Jersey Shore has been a pop culture phenomenon since its debut on MTV in December 2009. The show has exposed the world to the Jersey Shore definition of “guido/guidette” and converted more than just Italian Americans to the lifestyle. It has taught us catch phrases like “GTL” – gym, tan, laundry. And now, the show has transpired from the television set to the collegiate classroom.
Last Friday, the University of Chicago, holding the #5 spot on U.S. News and World Report’s Best Colleges Rankings
, hosted the Jersey Shore Studies, a one-day conference that covered the show’s cultural influence on today’s society. It is believed that several hundred students attended the conference, according to The New York Times
Naturally, the conference sparked a lot of debate surrounding whether or not the Jersey Shore cast and concept has any place in the modern day classroom, especially in one as prestigious as the University of Chicago. A former student at the University of Chicago, Kate Dries, shared her feelings with WBEZ 91.5
, a Chicago public media service.
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She stated that she "couldn't help but wonder if the Jersey Shore conference is an indicator that things are changing over at my alma mater. The University has always prided itself on its uniqueness, its nerdiness, its "uncommon" qualities. But a reality show on MTV is probably anything but nerdy. Could the Jersey Shore conference mean that the UofC was becoming less, well, UofC-ish?”
As reported by the Huffington Post
, The Jersey Shores Studies conference covered gendered relationships, “Guido” cultural signifiers, performance and celebrity and morality and ethics. And while the conference was initially construed as a big joke, the scholarly speakers made it very apparent that the issues discussed at the conference were a serious matter.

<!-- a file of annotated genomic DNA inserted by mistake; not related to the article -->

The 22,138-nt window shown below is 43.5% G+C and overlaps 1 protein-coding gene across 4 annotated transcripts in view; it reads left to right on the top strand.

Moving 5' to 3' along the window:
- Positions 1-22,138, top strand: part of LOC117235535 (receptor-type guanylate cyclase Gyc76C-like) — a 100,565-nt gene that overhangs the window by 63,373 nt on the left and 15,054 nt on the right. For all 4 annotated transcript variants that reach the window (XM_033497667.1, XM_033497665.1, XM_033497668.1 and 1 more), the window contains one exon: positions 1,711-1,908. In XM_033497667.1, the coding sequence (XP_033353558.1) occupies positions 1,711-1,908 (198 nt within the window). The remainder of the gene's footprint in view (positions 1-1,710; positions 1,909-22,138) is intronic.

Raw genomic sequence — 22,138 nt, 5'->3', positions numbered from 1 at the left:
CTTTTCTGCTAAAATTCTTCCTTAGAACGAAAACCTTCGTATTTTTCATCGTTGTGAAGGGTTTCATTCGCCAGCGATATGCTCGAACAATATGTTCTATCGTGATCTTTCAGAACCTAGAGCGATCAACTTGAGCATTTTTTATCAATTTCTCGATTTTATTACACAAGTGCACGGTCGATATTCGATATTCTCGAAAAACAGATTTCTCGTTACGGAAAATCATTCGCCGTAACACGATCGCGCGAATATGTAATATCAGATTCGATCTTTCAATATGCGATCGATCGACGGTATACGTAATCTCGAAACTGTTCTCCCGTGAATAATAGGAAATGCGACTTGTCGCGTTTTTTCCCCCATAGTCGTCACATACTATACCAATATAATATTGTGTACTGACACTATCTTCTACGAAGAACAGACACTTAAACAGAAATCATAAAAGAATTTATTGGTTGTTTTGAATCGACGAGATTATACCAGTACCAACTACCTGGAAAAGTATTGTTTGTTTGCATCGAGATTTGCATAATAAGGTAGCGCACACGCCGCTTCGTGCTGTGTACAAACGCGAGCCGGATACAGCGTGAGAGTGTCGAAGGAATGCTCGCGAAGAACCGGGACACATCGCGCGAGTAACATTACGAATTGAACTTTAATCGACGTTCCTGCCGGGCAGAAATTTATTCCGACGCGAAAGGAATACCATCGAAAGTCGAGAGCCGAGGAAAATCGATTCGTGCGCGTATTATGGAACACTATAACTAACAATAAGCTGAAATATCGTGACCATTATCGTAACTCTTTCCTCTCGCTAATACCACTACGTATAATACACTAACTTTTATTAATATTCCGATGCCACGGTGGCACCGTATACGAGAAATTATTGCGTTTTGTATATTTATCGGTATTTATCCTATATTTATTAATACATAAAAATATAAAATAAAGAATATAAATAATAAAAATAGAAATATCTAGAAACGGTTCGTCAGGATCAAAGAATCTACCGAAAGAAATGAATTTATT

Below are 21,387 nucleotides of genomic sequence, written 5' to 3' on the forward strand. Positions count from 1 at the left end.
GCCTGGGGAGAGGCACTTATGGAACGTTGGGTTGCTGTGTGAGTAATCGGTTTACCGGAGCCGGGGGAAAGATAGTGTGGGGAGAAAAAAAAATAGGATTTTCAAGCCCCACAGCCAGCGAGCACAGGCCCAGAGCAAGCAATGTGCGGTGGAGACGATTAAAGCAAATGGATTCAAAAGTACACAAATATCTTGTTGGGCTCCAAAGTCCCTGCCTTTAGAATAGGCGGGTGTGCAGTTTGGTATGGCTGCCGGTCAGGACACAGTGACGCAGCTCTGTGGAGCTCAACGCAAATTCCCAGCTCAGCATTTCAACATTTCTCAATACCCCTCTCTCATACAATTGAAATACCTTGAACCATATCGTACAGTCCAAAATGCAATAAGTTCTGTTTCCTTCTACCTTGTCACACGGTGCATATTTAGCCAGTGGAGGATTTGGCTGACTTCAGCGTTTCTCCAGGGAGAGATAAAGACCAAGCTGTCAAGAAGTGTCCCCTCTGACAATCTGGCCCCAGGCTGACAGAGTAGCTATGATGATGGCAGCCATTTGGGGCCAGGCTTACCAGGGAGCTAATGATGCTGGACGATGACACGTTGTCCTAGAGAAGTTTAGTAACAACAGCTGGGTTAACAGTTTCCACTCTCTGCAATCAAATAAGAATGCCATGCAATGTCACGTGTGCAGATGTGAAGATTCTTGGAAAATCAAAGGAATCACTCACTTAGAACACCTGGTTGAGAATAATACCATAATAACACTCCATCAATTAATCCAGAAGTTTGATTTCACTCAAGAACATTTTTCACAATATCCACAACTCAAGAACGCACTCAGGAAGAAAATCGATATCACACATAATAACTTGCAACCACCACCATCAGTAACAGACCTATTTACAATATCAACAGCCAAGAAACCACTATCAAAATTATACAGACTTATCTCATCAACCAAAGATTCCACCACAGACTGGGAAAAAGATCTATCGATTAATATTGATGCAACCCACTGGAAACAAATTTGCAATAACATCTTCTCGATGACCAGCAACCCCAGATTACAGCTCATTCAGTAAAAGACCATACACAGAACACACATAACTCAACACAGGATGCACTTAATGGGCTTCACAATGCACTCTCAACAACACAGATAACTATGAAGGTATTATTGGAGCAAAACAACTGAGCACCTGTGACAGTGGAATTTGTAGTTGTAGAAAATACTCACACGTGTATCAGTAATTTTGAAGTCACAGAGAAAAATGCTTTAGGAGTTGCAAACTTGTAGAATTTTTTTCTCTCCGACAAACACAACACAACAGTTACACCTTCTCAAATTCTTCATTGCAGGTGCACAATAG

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Alison Hearn, who was the keynote speaker and is an associate professor of Information and Media Studies at University of Western Ontario, told Time Out Chicago
in an interview, “I think [the show] has real implications, especially given the state of the economy at the moment. The fact that people can’t count on long-term jobs anymore [makes it seem] like going on a reality show is just as good a path as any other.”
The Jersey Shores Studies conference was endowed by the Uncommon Fund
, a $40,000 (of which only $2,580 was spent on the Jersey Shore Studies conference) per year fund that the University provides to the school’s student government. A board on the student government reviews Uncommon Fund proposals and selects projects that will benefit from the fund.
It’s not the first time that they have selected to sponsor a topic that has raised a few eyebrows. For instance, last year, part of the fund was used to bring Max Brooks, author of The Zombie Survival Guide
, to campus to talk about zombie apocalypse preparedness. The fund has also sponsored intramural Quidditch, gigantic water balloon fights and an insect buffet tasting.
What do you think? Should pop culture subjects have a place in the classroom or academia, in general? Why or why not?
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